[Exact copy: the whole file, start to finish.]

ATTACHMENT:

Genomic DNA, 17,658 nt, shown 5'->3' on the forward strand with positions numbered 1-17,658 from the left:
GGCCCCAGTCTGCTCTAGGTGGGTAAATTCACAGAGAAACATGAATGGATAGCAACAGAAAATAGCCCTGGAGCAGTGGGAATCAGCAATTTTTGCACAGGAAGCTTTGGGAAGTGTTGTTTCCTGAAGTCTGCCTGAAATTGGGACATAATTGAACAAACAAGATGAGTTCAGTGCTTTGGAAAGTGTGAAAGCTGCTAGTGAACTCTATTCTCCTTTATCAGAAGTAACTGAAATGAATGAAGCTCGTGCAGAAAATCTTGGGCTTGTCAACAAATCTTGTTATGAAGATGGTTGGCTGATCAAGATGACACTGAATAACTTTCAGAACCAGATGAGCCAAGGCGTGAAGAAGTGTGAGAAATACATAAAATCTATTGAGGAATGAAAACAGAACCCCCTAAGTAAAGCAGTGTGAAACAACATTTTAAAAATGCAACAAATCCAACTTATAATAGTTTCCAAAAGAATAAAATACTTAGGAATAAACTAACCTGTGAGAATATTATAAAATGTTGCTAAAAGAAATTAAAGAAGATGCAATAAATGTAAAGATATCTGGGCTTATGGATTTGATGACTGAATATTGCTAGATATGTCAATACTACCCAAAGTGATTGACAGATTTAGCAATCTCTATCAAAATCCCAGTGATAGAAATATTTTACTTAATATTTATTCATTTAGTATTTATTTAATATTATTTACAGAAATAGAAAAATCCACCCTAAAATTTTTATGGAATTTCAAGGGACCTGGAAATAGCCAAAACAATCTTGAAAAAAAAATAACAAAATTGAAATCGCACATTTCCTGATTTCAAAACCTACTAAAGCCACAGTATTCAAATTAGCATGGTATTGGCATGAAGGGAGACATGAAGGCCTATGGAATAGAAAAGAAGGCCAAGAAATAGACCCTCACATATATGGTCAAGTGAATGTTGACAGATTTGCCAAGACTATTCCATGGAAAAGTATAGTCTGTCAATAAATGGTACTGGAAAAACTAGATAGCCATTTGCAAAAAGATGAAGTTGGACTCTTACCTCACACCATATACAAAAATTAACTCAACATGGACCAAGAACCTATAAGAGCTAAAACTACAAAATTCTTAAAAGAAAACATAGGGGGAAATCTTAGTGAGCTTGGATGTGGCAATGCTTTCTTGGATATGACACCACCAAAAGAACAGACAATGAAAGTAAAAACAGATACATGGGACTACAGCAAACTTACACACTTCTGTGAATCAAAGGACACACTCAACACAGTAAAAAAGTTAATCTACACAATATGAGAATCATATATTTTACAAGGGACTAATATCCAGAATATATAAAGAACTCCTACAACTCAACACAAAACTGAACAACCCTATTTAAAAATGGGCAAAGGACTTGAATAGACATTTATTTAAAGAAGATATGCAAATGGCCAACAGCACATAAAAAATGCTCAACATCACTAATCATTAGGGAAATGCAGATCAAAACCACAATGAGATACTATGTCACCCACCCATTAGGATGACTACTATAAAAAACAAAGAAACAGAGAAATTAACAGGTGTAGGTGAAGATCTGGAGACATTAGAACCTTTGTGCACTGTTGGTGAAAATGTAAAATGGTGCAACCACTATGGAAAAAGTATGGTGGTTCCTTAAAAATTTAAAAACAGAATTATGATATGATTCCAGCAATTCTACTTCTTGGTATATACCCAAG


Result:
Genomic DNA, 17,658 nt, shown 5'->3' on the forward strand with positions numbered 1-17,658 from the left:
GGCCCCAGTCTGCTCTAGGTGGGTAAATTCACAGAGAAACATGAATGGATAGCAACAGAAAATAGCCCTGGAGCAGTGGGAATCAGCAATTTTTGCACAGGAAGCTTTGGGAAGTGTTGTTTCCTGAAGTCTGCCTGAAATTGGGACATAATTGAACAAACAAGATGAGTTCAGTGCTTTGGAAAGTGTGAAAGCTGCTAGTGAACTCTATTCTCCTTTATCAGAAGTAACTGAAATGAATGAAGCTCGTGCAGAAAATCTTGGGCTTGTCAACAAATCTTGTTATGAAGATGGTTGGCTGATCAAGATGACACTGAATAACTTTCAGAACCAGATGAGCCAAGGCGTGAAGAAGTGTGAGAAATACATAAAATCTATTGAGGAATGAAAACAGAACCCCCTAAGTAAAGCAGTGTGAAACAACATTTTAAAAATGCAACAAATCCAACTTATAATAGTTTCCAAAAGAATAAAATACTTAGGAATAAACTAACCTGTGAGAATATTATAAAATGTTGCTAAAAGAAATTAAAGAAGATGCAATAAATGTAAAGATATCTGGGCTTATGGATTTGATGACTGAATATTGCTAGATATGTCAATACTACCCAAAGTGATTGACAGATTTAGCAATCTCTATCAAAATCCCAGTGATAGAAATATTTTACTTAATATTTATTCATTTAGTATTTATTTAATATTATTTACAGAAATAGAAAAATCCACCCTAAAATTTTTATGGAATTTCAAGGGACCTGGAAATAGCCAAAACAATCTTGAAAAAAAAATAACAAAATTGAAATCGCACATTTCCTGATTTCAAAACCTACTAAAGCCACAGTATTCAAATTAGCATGGTATTGGCATGAAGGGAGACATGAAGGCCTATGGAATAGAAAAGAAGGCCAAGAAATAGACCCTCACATATATGGTCAAGTGAATGTTGACAGATTTGCCAAGACTATTCCATGGAAAAGTATAGTCTGTCAATAAATGGTACTGGAAAAACTAGATAGCCATTTGCAAAAAGATGAAGTTGGACTCTTACCTCACACCATATACAAAAATTAACTCAACATGGACCAAGAACCTATAAGAGCTAAAACTACAAAATTCTTAAAAGAAAACATAGGGGGAAATCTTAGTGAGCTTGGATGTGGCAATGCTTTCTTGGATATGACACCACCAAAAGAACAGACAATGAAAGTAAAAACAGATACATGGGACTACAGCAAACTTACACACTTCTGTGAATCAAAGGACACACTCAACACAGTAAAAAAGTTAATCTACACAATATGAGAATCATATATTTTACAAGGGACTAATATCCAGAATATATAAAGAACTCCTACAACTCAACACAAAACTGAACAACCCTATTTAAAAATGGGCAAAGGACTTGAATAGACATTTATTTAAAGAAGATATGCAAATGGCCAACAGCACATAAAAAATGCTCAACATCACTAATCATTAGGGAAATGCAGATCAAAACCACAATGAGATACTATGTCACCCACCCATTAGGATGACTACTATAAAAAACAAAGAAACAGAGAAATTAACAGGTGTAGGTGAAGATCTGGAGACATTAGAACCTTTGTGCACTGTTGGTGAAAATGTAAAATGGTGCAACCACTATGGAAAAAGTATGGTGGTTCCTTAAAAATTTAAAAACAGAATTATGATATGATTCCAGCAATTCTACTTCTTGGTATATACCCAAG